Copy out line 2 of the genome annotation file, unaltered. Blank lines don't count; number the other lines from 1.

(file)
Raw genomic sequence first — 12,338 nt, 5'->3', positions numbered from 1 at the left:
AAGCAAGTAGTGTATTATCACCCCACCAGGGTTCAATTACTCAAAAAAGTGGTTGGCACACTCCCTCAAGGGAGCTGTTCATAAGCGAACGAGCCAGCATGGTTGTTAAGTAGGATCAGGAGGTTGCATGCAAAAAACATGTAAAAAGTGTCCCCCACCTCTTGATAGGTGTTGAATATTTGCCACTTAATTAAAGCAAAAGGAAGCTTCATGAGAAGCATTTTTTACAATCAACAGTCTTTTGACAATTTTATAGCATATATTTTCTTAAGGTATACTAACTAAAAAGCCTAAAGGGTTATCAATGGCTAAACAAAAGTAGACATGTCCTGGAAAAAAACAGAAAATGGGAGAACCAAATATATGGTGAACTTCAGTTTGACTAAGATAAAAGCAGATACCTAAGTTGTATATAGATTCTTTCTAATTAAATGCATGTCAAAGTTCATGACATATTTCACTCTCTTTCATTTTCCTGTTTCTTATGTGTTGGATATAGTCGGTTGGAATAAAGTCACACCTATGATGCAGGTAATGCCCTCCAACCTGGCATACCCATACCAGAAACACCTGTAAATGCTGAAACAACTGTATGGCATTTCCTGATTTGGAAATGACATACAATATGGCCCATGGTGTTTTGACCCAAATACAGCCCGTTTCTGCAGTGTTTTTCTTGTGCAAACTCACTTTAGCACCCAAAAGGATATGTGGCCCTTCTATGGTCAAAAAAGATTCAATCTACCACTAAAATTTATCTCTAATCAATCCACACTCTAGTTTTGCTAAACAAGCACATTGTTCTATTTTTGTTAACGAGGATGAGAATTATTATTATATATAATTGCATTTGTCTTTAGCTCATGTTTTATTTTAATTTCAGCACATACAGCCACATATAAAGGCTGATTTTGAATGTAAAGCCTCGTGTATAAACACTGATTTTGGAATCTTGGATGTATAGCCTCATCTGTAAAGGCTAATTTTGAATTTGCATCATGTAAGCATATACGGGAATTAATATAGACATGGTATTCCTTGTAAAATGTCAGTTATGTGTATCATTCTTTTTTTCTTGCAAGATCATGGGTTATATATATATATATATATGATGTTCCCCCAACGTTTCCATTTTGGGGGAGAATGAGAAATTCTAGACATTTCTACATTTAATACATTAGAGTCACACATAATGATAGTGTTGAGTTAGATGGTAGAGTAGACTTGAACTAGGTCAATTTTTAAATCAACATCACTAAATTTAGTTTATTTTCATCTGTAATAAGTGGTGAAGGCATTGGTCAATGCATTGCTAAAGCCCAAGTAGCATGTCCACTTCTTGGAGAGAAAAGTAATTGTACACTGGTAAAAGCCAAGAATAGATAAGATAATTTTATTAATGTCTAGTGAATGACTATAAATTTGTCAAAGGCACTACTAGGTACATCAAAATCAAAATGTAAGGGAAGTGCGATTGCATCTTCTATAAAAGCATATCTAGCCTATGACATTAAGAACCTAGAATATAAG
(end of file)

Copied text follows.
AAGCAAGTAGTGTATTATCACCCCACCAGGGTTCAATTACTCAAAAAAGTGGTTGGCACACTCCCTCAAGGGAGCTGTTCATAAGCGAACGAGCCAGCATGGTTGTTAAGTAGGATCAGGAGGTTGCATGCAAAAAACATGTAAAAAGTGTCCCCCACCTCTTGATAGGTGTTGAATATTTGCCACTTAATTAAAGCAAAAGGAAGCTTCATGAGAAGCATTTTTTACAATCAACAGTCTTTTGACAATTTTATAGCATATATTTTCTTAAGGTATACTAACTAAAAAGCCTAAAGGGTTATCAATGGCTAAACAAAAGTAGACATGTCCTGGAAAAAAACAGAAAATGGGAGAACCAAATATATGGTGAACTTCAGTTTGACTAAGATAAAAGCAGATACCTAAGTTGTATATAGATTCTTTCTAATTAAATGCATGTCAAAGTTCATGACATATTTCACTCTCTTTCATTTTCCTGTTTCTTATGTGTTGGATATAGTCGGTTGGAATAAAGTCACACCTATGATGCAGGTAATGCCCTCCAACCTGGCATACCCATACCAGAAACACCTGTAAATGCTGAAACAACTGTATGGCATTTCCTGATTTGGAAATGACATACAATATGGCCCATGGTGTTTTGACCCAAATACAGCCCGTTTCTGCAGTGTTTTTCTTGTGCAAACTCACTTTAGCACCCAAAAGGATATGTGGCCCTTCTATGGTCAAAAAAGATTCAATCTACCACTAAAATTTATCTCTAATCAATCCACACTCTAGTTTTGCTAAACAAGCACATTGTTCTATTTTTGTTAACGAGGATGAGAATTATTATTATATATAATTGCATTTGTCTTTAGCTCATGTTTTATTTTAATTTCAGCACATACAGCCACATATAAAGGCTGATTTTGAATGTAAAGCCTCGTGTATAAACACTGATTTTGGAATCTTGGATGTATAGCCTCATCTGTAAAGGCTAATTTTGAATTTGCATCATGTAAGCATATACGGGAATTAATATAGACATGGTATTCCTTGTAAAATGTCAGTTATGTGTATCATTCTTTTTTTCTTGCAAGATCATGGGTTATATATATATATATATATGATGTTCCCCCAACGTTTCCATTTTGGGGGAGAATGAGAAATTCTAGACATTTCTACATTTAATACATTAGAGTCACACATAATGATAGTGTTGAGTTAGATGGTAGAGTAGACTTGAACTAGGTCAATTTTTAAATCAACATCACTAAATTTAGTTTATTTTCATCTGTAATAAGTGGTGAAGGCATTGGTCAATGCATTGCTAAAGCCCAAGTAGCATGTCCACTTCTTGGAGAGAAAAGTAATTGTACACTGGTAAAAGCCAAGAATAGATAAGATAATTTTATTAATGTCTAGTGAATGACTATAAATTTGTCAAAGGCACTACTAGGTACATCAAAATCAAAATGTAAGGGAAGTGCGATTGCATCTTCTATAAAAGCATATCTAGCCTATGACATTAAGAACCTAGAATATAAG